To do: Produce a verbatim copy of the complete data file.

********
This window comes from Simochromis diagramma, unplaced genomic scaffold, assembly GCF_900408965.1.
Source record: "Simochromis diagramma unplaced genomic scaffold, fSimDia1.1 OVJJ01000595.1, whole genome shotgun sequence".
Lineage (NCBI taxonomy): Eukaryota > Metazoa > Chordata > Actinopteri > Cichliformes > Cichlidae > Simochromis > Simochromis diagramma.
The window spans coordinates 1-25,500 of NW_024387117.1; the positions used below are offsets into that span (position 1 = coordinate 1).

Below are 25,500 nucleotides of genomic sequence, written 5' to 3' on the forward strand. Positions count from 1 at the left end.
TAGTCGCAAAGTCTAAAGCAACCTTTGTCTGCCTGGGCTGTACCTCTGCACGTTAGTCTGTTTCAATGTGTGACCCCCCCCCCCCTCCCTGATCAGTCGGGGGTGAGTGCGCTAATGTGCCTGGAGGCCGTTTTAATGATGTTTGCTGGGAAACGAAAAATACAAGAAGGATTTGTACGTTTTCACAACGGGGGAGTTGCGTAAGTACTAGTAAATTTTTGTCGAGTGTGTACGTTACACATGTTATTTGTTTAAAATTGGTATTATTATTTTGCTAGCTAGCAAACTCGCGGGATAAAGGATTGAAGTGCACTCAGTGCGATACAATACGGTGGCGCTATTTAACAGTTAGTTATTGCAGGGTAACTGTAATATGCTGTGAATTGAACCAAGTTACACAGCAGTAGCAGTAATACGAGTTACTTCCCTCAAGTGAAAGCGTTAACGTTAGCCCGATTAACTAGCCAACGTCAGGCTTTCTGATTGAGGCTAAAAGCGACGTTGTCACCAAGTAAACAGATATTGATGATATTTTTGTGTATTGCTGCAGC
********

This window comes from Simochromis diagramma, unplaced genomic scaffold, assembly GCF_900408965.1.
Source record: "Simochromis diagramma unplaced genomic scaffold, fSimDia1.1 OVJJ01000595.1, whole genome shotgun sequence".
Lineage (NCBI taxonomy): Eukaryota > Metazoa > Chordata > Actinopteri > Cichliformes > Cichlidae > Simochromis > Simochromis diagramma.
The window spans coordinates 1-25,500 of NW_024387117.1; the positions used below are offsets into that span (position 1 = coordinate 1).

Below are 25,500 nucleotides of genomic sequence, written 5' to 3' on the forward strand. Positions count from 1 at the left end.
TAGTCGCAAAGTCTAAAGCAACCTTTGTCTGCCTGGGCTGTACCTCTGCACGTTAGTCTGTTTCAATGTGTGACCCCCCCCCCCCTCCCTGATCAGTCGGGGGTGAGTGCGCTAATGTGCCTGGAGGCCGTTTTAATGATGTTTGCTGGGAAACGAAAAATACAAGAAGGATTTGTACGTTTTCACAACGGGGGAGTTGCGTAAGTACTAGTAAATTTTTGTCGAGTGTGTACGTTACACATGTTATTTGTTTAAAATTGGTATTATTATTTTGCTAGCTAGCAAACTCGCGGGATAAAGGATTGAAGTGCACTCAGTGCGATACAATACGGTGGCGCTATTTAACAGTTAGTTATTGCAGGGTAACTGTAATATGCTGTGAATTGAACCAAGTTACACAGCAGTAGCAGTAATACGAGTTACTTCCCTCAAGTGAAAGCGTTAACGTTAGCCCGATTAACTAGCCAACGTCAGGCTTTCTGATTGAGGCTAAAAGCGACGTTGTCACCAAGTAAACAGATATTGATGATATTTTTGTGTATTGCTGCAGC